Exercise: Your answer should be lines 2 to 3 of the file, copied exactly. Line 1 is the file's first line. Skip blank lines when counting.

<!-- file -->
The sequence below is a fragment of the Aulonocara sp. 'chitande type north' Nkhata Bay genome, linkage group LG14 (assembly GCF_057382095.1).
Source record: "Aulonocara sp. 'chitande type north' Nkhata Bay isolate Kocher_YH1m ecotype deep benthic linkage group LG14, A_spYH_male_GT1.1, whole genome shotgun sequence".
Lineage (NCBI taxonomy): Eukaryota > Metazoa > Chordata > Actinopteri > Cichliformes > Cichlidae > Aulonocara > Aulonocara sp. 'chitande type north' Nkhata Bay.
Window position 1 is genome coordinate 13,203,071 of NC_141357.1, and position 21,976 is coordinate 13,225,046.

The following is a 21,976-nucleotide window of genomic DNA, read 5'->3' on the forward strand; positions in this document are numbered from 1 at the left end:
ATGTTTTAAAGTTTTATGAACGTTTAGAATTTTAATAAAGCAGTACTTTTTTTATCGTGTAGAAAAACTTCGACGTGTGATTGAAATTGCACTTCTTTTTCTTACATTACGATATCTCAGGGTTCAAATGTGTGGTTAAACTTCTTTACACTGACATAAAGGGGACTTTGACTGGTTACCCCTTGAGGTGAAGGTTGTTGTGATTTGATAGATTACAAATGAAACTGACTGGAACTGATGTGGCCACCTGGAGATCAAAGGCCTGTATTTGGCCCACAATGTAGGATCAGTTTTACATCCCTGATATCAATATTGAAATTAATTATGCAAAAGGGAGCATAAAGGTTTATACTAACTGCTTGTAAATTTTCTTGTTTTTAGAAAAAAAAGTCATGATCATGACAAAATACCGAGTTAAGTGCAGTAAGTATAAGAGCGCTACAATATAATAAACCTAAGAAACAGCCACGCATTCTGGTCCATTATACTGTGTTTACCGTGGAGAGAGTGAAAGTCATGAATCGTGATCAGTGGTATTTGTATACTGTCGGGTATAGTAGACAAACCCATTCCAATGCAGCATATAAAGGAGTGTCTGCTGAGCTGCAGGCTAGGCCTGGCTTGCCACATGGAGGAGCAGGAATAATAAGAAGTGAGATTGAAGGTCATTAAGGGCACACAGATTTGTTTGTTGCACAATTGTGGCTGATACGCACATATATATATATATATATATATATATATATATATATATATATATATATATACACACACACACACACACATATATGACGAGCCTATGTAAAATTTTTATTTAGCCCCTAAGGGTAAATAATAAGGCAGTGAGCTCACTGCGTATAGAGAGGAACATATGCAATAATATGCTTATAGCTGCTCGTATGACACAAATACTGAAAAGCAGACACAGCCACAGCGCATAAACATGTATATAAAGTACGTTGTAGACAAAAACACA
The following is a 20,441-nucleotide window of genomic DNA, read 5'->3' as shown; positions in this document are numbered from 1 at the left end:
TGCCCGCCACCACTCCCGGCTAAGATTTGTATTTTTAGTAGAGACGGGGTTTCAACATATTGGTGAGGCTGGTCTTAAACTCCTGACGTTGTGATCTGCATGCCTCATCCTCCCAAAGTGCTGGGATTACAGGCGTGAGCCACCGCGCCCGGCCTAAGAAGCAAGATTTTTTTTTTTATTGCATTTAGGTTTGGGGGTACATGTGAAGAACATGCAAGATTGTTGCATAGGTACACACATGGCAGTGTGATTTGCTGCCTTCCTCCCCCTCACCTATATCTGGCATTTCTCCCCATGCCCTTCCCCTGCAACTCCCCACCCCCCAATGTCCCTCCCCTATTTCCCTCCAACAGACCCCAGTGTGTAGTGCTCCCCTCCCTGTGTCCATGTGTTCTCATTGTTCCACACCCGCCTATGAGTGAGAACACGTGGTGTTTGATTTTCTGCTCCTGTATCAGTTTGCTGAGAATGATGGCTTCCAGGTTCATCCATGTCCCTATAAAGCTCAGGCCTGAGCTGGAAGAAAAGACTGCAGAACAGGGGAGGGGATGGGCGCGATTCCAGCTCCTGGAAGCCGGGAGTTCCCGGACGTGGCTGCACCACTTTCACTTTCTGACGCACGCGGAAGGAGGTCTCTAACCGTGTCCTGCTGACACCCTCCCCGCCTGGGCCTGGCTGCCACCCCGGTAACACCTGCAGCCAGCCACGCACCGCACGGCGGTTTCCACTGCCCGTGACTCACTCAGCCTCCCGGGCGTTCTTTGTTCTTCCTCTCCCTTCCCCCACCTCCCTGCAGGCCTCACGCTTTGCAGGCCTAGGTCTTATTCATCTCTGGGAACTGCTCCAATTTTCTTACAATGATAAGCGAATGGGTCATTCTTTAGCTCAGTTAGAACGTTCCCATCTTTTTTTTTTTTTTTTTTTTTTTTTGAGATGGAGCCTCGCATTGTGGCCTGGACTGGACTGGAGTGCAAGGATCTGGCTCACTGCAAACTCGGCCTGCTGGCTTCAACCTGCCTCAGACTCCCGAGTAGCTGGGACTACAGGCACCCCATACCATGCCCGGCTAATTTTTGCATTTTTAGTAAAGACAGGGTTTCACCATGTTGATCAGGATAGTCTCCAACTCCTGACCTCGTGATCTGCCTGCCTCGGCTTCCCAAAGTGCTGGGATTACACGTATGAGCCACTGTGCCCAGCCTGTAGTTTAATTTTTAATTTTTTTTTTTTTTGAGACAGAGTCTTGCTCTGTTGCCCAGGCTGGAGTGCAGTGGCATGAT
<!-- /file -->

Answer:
Source record: "Aulonocara sp. 'chitande type north' Nkhata Bay isolate Kocher_YH1m ecotype deep benthic linkage group LG14, A_spYH_male_GT1.1, whole genome shotgun sequence".
Lineage (NCBI taxonomy): Eukaryota > Metazoa > Chordata > Actinopteri > Cichliformes > Cichlidae > Aulonocara > Aulonocara sp. 'chitande type north' Nkhata Bay.